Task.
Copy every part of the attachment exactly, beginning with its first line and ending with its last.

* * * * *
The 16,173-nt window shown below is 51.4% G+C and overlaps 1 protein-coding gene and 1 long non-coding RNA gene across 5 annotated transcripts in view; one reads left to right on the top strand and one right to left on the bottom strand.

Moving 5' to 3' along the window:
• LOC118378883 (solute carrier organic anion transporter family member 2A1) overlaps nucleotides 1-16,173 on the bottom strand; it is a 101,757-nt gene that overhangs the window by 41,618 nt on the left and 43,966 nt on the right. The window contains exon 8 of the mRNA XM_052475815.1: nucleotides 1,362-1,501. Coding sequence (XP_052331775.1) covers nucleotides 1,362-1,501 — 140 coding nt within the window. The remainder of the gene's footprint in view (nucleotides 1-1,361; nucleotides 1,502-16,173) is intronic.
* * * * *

The 16,173-nt window shown below is 51.4% G+C and overlaps 1 protein-coding gene and 1 long non-coding RNA gene across 5 annotated transcripts in view; one reads left to right on the top strand and one right to left on the bottom strand.

Moving 5' to 3' along the window:
• LOC118378883 (solute carrier organic anion transporter family member 2A1) overlaps nucleotides 1-16,173 on the bottom strand; it is a 101,757-nt gene that overhangs the window by 41,618 nt on the left and 43,966 nt on the right. The window contains exon 8 of the mRNA XM_052475815.1: nucleotides 1,362-1,501. Coding sequence (XP_052331775.1) covers nucleotides 1,362-1,501 — 140 coding nt within the window. The remainder of the gene's footprint in view (nucleotides 1-1,361; nucleotides 1,502-16,173) is intronic.